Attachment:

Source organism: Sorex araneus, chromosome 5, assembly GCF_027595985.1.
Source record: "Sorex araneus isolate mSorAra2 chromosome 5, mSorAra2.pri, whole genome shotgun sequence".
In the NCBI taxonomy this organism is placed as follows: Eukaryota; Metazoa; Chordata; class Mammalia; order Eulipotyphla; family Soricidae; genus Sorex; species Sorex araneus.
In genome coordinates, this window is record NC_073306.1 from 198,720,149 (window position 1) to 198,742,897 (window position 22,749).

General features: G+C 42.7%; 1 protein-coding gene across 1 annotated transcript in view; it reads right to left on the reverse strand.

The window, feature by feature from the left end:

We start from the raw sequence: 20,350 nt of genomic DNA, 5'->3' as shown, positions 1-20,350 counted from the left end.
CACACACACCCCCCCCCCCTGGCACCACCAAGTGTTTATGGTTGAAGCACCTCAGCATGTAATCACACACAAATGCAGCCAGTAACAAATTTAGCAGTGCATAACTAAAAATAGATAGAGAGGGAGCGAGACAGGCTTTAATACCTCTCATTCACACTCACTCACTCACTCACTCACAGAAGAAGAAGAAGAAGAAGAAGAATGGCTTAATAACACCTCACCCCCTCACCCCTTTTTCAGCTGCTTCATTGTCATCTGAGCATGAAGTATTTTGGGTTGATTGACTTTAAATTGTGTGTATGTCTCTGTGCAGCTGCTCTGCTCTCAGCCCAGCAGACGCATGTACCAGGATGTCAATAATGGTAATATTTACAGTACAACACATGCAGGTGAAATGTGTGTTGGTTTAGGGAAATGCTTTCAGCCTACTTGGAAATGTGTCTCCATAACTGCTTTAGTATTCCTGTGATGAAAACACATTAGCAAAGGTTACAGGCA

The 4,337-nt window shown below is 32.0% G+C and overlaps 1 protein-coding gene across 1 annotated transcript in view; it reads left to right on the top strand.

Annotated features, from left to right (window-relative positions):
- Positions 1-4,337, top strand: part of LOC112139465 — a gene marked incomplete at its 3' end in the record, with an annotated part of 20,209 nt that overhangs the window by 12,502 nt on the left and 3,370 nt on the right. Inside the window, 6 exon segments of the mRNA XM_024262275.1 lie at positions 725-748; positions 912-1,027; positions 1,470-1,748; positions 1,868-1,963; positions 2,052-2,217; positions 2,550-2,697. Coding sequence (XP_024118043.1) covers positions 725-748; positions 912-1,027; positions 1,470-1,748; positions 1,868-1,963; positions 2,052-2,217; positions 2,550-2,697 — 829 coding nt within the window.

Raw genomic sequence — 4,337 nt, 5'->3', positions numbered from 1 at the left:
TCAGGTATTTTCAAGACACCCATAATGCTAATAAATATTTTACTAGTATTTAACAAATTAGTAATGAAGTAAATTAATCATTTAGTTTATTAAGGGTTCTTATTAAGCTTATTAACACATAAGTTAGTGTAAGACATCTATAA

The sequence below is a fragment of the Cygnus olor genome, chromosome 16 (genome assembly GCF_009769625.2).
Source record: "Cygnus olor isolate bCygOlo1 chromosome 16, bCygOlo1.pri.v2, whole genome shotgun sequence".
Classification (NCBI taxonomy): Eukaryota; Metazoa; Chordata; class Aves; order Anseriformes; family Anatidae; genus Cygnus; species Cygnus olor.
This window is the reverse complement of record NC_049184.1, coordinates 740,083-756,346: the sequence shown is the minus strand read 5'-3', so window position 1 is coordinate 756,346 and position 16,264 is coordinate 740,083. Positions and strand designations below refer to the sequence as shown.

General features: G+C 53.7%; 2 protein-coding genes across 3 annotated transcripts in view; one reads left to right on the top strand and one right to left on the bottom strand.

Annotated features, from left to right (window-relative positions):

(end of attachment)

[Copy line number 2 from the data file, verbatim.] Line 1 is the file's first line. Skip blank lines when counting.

Source record: "Sorex araneus isolate mSorAra2 chromosome 5, mSorAra2.pri, whole genome shotgun sequence".